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Ohio House passes spending plan ending school takeovers

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The Ohio House passed a spending plan Thursday that includes language to repeal and replace House Bill 70, the state’s controversial school takeover law passed in 2015.

Initially, the budget (House Bill 166) included language from Republican Gov. Mike DeWine and State Superintendent Paolo DeMaria regarding academic distress commissions — much of which either kept the state takeover process the same or gave more power to DeMaria. The new language is based on House Bill 154, which was co-sponsored by state Reps. Joe Miller, D-Amherst, and Don Jones, R-Freeport. HB 154 would replace academic distress commissions and other state mandates in struggling districts with support from the Ohio Department of Education.

HB 154 passed the House 83-12 on May 1 and is headed to the Senate Education Committee for discussion.

In a news release, Miller said Democrats in the House have fought to strengthen the budget ahead of its move to the Senate.

“While there are still areas that need improvement, it includes key provisions that invest in the children of our state and their education,” he said. “That starts with ending the disastrous state takeover of public schools that have wreaked havoc in places like Lorain. The ideas we brought forward with HB 154 have been incorporated, restoring local control over schools and putting in place a process for bottom-up, building-based school improvement.”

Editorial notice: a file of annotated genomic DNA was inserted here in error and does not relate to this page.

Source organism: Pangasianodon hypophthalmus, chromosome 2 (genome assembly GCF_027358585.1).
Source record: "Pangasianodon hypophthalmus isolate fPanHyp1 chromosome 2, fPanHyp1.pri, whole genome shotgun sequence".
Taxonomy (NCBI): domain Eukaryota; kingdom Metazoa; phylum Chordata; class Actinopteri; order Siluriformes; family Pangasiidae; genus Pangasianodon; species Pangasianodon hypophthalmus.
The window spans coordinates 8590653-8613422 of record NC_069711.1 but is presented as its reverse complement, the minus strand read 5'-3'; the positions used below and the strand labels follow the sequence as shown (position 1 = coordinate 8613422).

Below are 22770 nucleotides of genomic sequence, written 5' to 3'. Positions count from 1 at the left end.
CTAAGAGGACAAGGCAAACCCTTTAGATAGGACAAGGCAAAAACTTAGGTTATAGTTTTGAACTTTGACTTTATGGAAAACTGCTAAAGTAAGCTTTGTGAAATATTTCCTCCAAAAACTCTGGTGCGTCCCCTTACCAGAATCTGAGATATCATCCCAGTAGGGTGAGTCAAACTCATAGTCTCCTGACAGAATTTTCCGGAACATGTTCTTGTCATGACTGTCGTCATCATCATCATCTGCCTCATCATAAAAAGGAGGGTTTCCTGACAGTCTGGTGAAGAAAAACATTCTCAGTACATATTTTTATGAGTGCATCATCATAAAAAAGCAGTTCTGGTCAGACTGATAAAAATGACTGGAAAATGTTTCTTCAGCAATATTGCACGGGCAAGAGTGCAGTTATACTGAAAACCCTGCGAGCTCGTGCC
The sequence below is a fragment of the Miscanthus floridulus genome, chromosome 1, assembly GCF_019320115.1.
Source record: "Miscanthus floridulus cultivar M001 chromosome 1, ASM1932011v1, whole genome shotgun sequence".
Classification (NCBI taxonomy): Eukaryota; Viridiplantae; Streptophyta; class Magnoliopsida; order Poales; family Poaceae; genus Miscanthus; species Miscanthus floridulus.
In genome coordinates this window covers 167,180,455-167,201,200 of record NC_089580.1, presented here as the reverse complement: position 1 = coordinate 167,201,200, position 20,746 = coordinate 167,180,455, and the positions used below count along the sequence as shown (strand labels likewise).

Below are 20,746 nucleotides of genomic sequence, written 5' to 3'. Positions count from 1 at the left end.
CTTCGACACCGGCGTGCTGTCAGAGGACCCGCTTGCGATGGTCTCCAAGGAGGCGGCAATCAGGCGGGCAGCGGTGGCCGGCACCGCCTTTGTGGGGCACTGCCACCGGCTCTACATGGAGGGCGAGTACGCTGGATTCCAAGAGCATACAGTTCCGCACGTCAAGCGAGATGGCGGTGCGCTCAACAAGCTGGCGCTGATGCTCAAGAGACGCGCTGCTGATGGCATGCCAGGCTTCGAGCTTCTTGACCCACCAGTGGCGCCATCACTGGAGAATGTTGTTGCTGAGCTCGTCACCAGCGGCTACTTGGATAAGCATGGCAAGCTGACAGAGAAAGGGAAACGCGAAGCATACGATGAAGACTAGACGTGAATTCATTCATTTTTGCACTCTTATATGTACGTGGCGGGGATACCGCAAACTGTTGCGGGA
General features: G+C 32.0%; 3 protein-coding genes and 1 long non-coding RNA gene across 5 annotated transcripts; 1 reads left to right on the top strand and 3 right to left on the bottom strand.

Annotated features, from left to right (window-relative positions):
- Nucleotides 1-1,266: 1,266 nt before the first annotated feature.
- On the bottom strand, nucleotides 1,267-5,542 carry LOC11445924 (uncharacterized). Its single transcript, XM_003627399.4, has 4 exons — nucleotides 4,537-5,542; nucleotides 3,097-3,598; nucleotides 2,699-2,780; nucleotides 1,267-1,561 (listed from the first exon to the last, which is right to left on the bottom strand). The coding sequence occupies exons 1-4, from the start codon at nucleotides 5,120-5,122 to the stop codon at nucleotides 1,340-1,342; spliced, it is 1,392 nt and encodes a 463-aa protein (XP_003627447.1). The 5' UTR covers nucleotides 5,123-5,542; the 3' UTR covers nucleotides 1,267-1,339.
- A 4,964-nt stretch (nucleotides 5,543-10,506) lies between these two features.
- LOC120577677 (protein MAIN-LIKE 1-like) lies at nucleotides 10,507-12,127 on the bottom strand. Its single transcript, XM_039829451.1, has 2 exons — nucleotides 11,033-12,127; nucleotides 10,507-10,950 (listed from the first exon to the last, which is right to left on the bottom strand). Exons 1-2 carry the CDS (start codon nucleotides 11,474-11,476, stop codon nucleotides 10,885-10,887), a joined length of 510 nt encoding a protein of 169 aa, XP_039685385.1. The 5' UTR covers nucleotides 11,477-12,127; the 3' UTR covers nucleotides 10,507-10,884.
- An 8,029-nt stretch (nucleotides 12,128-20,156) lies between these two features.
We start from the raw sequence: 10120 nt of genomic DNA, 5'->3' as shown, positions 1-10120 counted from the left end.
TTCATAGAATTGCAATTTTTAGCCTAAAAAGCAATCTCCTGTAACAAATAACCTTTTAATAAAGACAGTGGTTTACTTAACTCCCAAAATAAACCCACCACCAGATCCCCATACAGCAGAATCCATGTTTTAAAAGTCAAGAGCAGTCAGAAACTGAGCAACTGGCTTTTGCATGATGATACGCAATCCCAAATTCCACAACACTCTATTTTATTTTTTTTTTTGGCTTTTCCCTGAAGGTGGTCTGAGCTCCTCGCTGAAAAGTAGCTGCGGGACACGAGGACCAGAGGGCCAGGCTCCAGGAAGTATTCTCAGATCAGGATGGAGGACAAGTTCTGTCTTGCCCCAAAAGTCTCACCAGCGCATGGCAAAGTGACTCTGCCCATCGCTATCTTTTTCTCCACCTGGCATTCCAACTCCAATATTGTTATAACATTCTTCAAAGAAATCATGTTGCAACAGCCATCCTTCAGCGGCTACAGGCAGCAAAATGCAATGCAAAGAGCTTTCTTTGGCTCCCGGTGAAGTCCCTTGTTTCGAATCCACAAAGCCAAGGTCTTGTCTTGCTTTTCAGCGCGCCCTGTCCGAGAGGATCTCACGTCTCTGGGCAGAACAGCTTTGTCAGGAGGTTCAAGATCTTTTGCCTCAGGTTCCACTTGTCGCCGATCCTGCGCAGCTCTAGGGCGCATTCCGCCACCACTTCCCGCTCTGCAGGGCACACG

Under Miller and Jones’ language, all current academic distress commissions would be dissolved. Starting July 1, 2020, buildings that have received an overall F on its state report card would be designated as “in need of improvement” by the state superintendent and a school improvement team would be established. That team would be made of administrators, teachers and community members from the district, with oversight from the local school board. That team would conduct a performance audit and create a plan to increase achievement, which would be implemented after the building’s second failing grade. If a building continues to earn failing grades, more support from the Ohio Department of Education and state superintendent will be given — but the local school board will remain in control of the district. Community learning centers also could be developed in underperforming districts to try to help boost student outcomes.

Lorain Board of Education president Mark Ballard said he is proud of Miller’s work in Columbus to get the new language added to the budget.

“We need our community to call our senators and every senator in the Statehouse to plead for them to do the right thing and support the language as written,” he said.

Per law, the spending plan must be signed by the governor by June 30.

Contact Carissa Woytach at 329-7245 or cwoytach@chroniclet.com


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